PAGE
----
ounc ounce, from #31 to #36, by half an ounce, and from
#36 to #38, a quarter of an ounce. In this scheme, assuming
that 480 lb is the weight of a cubic foot of sheet metal, #16
is 1/16" an inch - a nice round number. But no, life couldn't
be that simple!

The US standard gauge wasn't very useful, because most sheet metal
was rolled steel, not wrought iron, and rolled steel weighed closer
to 502 pounds per square foot. It was never clear whether steel was
being sold/taxed by thickness or by weight per square foot.

After two years of confusion, the American Railway Master Mechanics
the decimal gauge has often been called the "Master Mechanics Gage".

Despite this plea, most of the manufacturs continued to use a variant
of the US standard gauge, interpreted by weight and not by thickness.
This is called the "Manufacturer's Standard Gauge", and is the one
in common use in the US for sheet steel. This is why #16, which
was originally 1/16"=0.0625" thick in the US Standard gauge, is actually
480/502 this thickness, or 0.0598".

Aluminum, copper, magnesium, and zinc are measured in completely
different gauge(s) and have stories of their own!

this was a cut and paste from internet..hope it helps

5. ## Re: Gauge/Gage - definitions to confuse you

i have diffrent size guages in the dashboard of my truck

tach...
oil pressure..
water temp..
and turbo boost...
and a bunch of others..

...zap!

6. ## Re: Gauge/Gage - definitions to confuse you

Visorblue,

Billie_,
Comprehensive sheet metal guage explanation! Now I know why digital caliper reads 0.0598" on my 16 guage stock!

BTW, another stellar post by zap... very helpful.

7. ## Re: Gauge/Gage - definitions to confuse you

BTW, another stellar post by zap... very helpful.

lighten up will you?..
its all in fun..or dont you know what that is?

...zap!

8. ## Re: Gauge/Gage - definitions to confuse you

there is a very detailed thickness/guage chart in "mig tig and oxy fuel welding welding" forum..

first "stickey" post F.Y.I.

...zap!

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## Re: Gauge/Gage - definitions to confuse you

Originally Posted by ElectroLight

BTW, another stellar post by zap... very helpful.

I see you were lurking too.

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## Re: Gauge/Gage - definitions to confuse you

i have diffrent size guages in the dashboard of my truck
One of those is the oil guage. If the pointy thing is way to the right, someone put regular oil in the engine. If it's way to the left, someone put "no oil" in there.

11. Master Welder
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## Re: Gauge/Gage - definitions to confuse you

So here's some more worthless bits of info to add to the clutter in a persons mind.

When talking of things like sizes and so-on you need to mentally go back to the time when many of these processes first began. The machinery, if any, cranking this stuff out wasn't always rock solid and stable. It often required continuous adjustments and/or parts replacements. Nor were there affordable quality intruments readily available to the craftsman at the station to make measurements to assure consistancy of thickness. Folks weren't required to actually measure anything, they had "gizmos" with gaps. These were called guages. You didn't measure, you guaged stuff. It fit or it didn't. Folks buying the product could do the same. Pull out their "gizmo" with slots in it and see which slot it fit in snugly.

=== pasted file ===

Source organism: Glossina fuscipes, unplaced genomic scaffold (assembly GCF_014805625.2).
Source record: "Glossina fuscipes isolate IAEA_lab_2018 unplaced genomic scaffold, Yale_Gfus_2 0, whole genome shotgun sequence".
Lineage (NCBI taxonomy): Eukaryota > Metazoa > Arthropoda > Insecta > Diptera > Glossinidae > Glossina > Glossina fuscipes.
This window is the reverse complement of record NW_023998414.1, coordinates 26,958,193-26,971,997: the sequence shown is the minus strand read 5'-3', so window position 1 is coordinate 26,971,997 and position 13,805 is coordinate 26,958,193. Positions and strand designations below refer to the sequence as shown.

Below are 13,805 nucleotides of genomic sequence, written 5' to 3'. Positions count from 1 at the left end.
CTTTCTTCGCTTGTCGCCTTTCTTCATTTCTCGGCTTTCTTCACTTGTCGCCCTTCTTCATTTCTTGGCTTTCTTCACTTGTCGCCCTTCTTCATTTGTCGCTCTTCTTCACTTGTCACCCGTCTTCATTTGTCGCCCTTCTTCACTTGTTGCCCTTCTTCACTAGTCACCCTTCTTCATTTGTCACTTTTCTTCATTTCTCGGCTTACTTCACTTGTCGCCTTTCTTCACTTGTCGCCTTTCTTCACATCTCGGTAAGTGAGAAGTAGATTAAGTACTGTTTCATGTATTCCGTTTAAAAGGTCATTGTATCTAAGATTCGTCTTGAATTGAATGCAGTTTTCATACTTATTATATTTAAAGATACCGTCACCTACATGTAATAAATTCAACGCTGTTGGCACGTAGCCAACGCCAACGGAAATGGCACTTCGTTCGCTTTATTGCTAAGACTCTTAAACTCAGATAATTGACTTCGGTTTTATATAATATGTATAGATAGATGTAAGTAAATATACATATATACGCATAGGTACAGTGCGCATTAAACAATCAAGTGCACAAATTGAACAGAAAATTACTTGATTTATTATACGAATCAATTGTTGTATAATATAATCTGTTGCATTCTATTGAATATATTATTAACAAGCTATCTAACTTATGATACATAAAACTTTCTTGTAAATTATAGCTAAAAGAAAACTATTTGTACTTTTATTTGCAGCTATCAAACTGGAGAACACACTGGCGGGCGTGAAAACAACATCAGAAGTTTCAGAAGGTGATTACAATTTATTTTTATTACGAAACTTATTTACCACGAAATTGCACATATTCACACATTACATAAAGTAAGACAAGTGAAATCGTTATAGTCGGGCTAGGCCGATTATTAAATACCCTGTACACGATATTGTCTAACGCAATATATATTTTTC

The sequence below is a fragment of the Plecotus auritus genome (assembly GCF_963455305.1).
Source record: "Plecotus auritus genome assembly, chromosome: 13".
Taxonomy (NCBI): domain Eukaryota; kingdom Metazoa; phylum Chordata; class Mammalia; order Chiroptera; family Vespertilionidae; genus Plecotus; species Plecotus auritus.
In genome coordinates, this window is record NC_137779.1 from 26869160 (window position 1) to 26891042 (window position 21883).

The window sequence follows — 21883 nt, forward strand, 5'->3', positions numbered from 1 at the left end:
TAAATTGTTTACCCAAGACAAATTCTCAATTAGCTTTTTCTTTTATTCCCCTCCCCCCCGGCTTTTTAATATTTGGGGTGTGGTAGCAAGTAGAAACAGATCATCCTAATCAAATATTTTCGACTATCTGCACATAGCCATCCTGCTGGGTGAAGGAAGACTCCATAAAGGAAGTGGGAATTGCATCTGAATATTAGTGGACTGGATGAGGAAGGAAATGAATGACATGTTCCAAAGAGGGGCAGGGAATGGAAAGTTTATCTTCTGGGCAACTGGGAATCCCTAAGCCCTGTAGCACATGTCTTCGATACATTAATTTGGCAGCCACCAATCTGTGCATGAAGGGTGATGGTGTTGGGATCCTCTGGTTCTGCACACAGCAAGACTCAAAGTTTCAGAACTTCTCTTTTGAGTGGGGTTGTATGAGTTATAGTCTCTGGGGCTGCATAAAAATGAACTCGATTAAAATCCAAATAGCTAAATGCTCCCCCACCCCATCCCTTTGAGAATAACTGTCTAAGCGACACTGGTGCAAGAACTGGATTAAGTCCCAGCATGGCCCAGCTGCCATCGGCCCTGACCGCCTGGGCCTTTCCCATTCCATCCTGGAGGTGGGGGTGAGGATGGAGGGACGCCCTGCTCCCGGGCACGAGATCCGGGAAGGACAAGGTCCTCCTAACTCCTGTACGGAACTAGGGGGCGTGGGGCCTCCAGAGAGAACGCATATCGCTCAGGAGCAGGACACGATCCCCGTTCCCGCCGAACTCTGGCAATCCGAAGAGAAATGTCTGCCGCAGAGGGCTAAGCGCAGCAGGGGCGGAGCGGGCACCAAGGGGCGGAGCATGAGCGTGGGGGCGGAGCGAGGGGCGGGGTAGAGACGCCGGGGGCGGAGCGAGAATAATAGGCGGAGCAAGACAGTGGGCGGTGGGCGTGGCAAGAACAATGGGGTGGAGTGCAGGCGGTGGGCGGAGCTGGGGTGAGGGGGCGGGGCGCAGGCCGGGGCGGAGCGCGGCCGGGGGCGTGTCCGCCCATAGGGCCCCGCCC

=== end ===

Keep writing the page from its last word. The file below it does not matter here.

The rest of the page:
You can take it from there. It's fun when you give it some thought. It's all about measuring without the numbers. Like links, chains or rods for surveying and similar for a lot of other occupations.

See next post for wire, if this one didn't put you to sleep.

12. Master Welder
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## Re: Gauge/Gage - definitions to confuse you

Wire guage/gage. Of course we know that wire guages and sheet guages aren't synonymous, that's because they were different industries and each had their own way of maintaining sizes consistency. Before standards committees.

In the early days of making wire, different wires for different uses were eventually assigned specific sizes, yes, but not that the craftman needed to worry about. We'll say that 10awg wire is nominally .102 inches in diameter. In the early days of wire production wire was made to size by taking a block of plastic metal and pulling it through a "die" of fairly large diameter. Then that wire continued down a line to die number two where it was pulled through that one and reduced even more, so-on-so-on till it reached die number/station number ten. At each station it could be guaged for size accuracy and consistency. So a wire of a coincidental size of .102 inches would have gone through ten dies and been verified with the guage for the tenth die. A craftsman, a buyer, a user or worker need not ever worry about whether it was .101 or .105, only that it was #10 wire (10th die) or 10 guage (fit the 10th guage).

More?? Yes there's always more.

But I won't. I'm sure this was painfull enough.
Last edited by Sandy; 12-24-2006 at 03:07 PM.

13. ## Re: Gauge/Gage - definitions to confuse you

But I won't. I'm sure this was painfull enough.

...zap!

14. TEK
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## Re: Gauge/Gage - definitions to confuse you

[QUOTE=BerniepShotguns are based on the number of balls of bore diameter that can be made from a pound of lead./QUOTE]

Correct. A twelve gauge bore diameter would be the same as a round ball of lead weighing one 12th of a pound(.629).......A 4 gauge shotgun(yep, they made 'em) will have a bore dia. equal to a 1/4 pound lead ball.(ouch!)